The 2015 Paris Agreement introduced the legally binding goal of maintaining the average global temperature below the pre-industrial revolution average plus 2o Celsius in order to avoid severe stress on natural and socioeconomic systems. The latest scientific evidence suggests that achieving the temperature target set by Paris will demand the world achieves net-zero emission of greenhouse gases (GHG) by 2050.1 Against this backdrop, several countries – representing in aggregate 53% of the global economy – have committed to achieving the net-zero emission target.2 The United Nations Climate Conference scheduled for 1-12 November 2021 in Glasgow will take stock of countries’ climate plans and seek to enhance the framework for financial, technical and capacity-building assistance, which is important for both Developed Markets (DM) and Emerging Markets (EM). It is already clear that it will not be possible to achieve the Paris Agreement goals under current policies, so more action is required. To ensure success, future action to maximise efficiency and equitability requires that the enormous differences in terms of their emission profiles between DM and EM economies receive full recognition. This report sets out seven policy recommendations for meeting the goals of the Paris Agreement. Taking explicit account of the differences between DMs and EMs, the report offers proposals for how to measure emissions as well as the actions required of EMs, DMs, and International Financial Institutions (IFIs). The report also suggests how to increase private sector involvement, correctly price carbon sinks, enhance carbon capture in the land-use sector and get the financial sector more involved. Finally, the report highlights recent policy measures undertaken by the Indian government as part of its contribution to meeting the goals of the Paris Agreement.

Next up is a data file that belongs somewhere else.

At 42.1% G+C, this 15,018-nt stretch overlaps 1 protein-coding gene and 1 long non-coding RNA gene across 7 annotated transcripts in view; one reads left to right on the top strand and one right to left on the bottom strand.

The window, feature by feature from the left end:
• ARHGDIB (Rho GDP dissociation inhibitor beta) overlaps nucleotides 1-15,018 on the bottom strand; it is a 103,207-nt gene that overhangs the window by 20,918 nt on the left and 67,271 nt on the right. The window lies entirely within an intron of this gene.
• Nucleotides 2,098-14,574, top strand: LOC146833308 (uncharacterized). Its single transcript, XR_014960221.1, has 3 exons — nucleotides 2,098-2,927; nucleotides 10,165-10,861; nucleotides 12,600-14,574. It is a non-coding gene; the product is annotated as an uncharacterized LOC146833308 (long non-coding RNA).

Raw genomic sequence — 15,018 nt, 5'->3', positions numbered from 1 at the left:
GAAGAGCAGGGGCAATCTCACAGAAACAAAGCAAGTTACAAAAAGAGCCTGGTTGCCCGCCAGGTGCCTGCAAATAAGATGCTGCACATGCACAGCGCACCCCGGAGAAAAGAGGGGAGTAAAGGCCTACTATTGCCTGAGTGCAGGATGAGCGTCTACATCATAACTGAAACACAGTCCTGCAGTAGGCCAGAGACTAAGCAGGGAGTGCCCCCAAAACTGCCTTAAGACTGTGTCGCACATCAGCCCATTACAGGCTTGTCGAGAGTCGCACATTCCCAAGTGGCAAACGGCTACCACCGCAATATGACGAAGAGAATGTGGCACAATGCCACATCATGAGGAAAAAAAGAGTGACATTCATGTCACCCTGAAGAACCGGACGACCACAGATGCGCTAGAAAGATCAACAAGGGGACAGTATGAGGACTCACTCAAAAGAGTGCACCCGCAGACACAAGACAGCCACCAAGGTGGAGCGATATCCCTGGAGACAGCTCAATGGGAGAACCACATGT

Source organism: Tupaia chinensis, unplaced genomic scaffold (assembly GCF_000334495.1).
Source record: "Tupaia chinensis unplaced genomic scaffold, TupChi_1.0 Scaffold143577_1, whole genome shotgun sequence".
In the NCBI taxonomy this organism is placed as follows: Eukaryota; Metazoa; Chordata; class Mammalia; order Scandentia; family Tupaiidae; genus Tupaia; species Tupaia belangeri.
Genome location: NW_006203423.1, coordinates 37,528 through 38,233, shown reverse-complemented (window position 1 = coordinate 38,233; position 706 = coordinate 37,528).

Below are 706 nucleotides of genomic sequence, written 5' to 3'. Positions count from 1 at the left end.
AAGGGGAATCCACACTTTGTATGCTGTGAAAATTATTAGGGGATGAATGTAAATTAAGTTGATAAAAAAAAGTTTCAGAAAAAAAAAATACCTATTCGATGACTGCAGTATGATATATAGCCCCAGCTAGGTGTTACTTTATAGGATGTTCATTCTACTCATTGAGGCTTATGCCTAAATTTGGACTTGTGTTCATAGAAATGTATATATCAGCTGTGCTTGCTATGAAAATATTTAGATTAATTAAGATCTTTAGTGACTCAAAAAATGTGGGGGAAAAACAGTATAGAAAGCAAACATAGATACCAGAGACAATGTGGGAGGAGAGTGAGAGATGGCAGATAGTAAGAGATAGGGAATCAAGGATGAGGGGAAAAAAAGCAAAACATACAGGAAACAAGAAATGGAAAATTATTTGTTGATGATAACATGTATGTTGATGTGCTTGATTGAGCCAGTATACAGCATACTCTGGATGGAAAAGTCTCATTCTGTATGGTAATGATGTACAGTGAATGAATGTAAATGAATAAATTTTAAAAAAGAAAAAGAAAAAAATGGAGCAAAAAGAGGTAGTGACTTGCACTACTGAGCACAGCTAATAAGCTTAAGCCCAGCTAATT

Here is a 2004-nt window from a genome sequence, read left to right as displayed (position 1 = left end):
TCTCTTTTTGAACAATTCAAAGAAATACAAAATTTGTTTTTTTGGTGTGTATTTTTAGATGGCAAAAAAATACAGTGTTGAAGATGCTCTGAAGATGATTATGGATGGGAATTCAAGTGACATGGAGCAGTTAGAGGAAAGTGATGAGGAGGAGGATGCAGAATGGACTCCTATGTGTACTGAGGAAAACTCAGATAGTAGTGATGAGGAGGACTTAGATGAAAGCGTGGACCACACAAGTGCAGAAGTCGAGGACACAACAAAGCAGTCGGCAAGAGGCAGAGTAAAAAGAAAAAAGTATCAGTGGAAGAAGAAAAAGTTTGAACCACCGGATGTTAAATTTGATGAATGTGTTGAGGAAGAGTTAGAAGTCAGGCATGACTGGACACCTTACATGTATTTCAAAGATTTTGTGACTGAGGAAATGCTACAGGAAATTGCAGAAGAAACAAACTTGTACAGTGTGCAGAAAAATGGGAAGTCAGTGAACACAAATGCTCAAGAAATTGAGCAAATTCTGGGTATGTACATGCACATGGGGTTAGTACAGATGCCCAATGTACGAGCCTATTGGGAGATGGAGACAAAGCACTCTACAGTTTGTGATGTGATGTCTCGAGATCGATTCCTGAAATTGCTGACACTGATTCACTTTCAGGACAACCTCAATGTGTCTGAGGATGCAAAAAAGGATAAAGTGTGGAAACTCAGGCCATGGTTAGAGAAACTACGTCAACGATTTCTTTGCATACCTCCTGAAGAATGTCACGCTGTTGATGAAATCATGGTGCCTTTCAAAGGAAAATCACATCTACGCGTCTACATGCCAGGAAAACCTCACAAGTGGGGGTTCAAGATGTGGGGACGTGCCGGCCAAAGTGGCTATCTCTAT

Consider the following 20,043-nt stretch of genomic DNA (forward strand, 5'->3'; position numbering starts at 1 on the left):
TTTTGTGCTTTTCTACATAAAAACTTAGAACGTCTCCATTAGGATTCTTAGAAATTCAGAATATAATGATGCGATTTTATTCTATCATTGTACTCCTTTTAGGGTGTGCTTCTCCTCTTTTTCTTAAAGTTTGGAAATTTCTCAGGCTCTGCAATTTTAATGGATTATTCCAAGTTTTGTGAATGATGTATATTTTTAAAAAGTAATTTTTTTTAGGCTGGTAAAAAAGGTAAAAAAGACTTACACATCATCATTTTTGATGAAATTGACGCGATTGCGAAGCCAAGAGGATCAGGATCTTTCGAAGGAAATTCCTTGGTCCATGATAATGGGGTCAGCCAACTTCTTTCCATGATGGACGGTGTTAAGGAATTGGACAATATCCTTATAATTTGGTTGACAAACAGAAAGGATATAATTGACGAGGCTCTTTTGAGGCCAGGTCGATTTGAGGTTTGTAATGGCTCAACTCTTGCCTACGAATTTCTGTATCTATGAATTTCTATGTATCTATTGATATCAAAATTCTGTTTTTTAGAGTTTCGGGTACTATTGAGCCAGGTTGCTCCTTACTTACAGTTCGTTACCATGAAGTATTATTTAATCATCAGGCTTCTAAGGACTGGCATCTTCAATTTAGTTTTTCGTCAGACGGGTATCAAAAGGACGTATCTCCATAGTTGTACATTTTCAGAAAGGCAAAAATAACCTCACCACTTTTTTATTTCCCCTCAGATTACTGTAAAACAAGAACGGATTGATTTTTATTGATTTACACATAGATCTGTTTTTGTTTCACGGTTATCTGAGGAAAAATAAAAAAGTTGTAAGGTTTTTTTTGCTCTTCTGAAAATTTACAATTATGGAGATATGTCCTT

The 2015 Paris Agreement

The 2015 Paris Agreement is a legally binding international treaty on climate change with the quantitative goal of holding the average global temperature below the pre-Industrial Revolution average +2º Celsius, but preferably +1.5º Celsius. Meeting these goals demands a material reduction in emissions of so-called greenhouse gasses (GHGs), including but not restricted to carbon dioxide (CO2), the most important of the GHGs. Scientists estimated that CO2 emissions must reach net-zero on average by 2050, while total GHG emissions must reach net-zero between 2063 and 2068 in order to meet the +1.5º Celsius target. To meet the less ambitious +2º Celsius target CO2 emissions must reach net-zero on average by 2070, while total GHG emissions will have to fall to net-zero by the end of the century.3 Under the terms of the Paris Agreement, individual countries have to communicate plans and actions to reduce GHG emissions every five years and start to report transparently on actual climate change actions by 2024. Several signatories to the Paris Agreement have already committed to reducing GHG emissions to net zero by 2050. However, the first meeting to communicate plans and actions to reduce GHG emissions did not take place in 2020 due to the Covid-19 pandemic, which forced countries to postpone their climate plans to the COP26 UN Climate Change Conference in Glasgow on 1-12 November 2021.4 In addition to taking stock of climate plans, the Glasgow conference aims to enhance the framework for financial, technical and capacity-building assistance. This is particularly relevant for lower-income EM countries.

Need for more action

It is clear that the Paris Agreement goals are not achievable under current policies (see Box 1). GHG emissions reached their highest ever level in human history in 2019 at 59.1 gigatons equivalent of carbon (GtC).5 Meeting the +2º Celsius target with a 66% probability of success requires a reduction of total GHG emissions to 41 GtC by 2030, while the more ambitious +1.5º Celsius target requires cutting total GHG emissions down to 25 GtC.

The 2020 Emissions Gap Report produced by the UN Environment Programme (UNEP) establishes that current nationally determined contributions (‘NDCs’) – that is, the efforts by each country to reduce national emissions and adapt to the impacts of climate change – will result in a 3º Celsius temperature increase by the end of the century. The report also shows that even if recently announced net-zero emission goals are implemented expeditiously global temperatures will still rise by 2.5º Celsius by the end of the century.6